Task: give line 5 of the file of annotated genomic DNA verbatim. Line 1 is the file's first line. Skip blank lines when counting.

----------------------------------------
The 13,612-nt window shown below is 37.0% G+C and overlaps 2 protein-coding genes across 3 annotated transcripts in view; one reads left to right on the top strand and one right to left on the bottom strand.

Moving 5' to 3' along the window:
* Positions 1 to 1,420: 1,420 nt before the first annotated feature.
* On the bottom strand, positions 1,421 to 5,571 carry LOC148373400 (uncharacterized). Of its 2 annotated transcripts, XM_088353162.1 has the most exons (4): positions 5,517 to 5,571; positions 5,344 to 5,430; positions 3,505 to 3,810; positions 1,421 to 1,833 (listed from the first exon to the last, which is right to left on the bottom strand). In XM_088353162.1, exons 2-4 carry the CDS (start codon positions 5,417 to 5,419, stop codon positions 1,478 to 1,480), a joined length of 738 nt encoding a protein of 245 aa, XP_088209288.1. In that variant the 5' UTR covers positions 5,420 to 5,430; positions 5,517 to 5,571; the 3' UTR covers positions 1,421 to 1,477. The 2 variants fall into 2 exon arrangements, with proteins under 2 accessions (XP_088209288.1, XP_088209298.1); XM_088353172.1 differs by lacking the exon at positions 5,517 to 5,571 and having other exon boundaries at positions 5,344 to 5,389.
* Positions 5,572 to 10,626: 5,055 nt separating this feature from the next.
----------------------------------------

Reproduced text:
* Positions 5,572 to 10,626: 5,055 nt separating this feature from the next.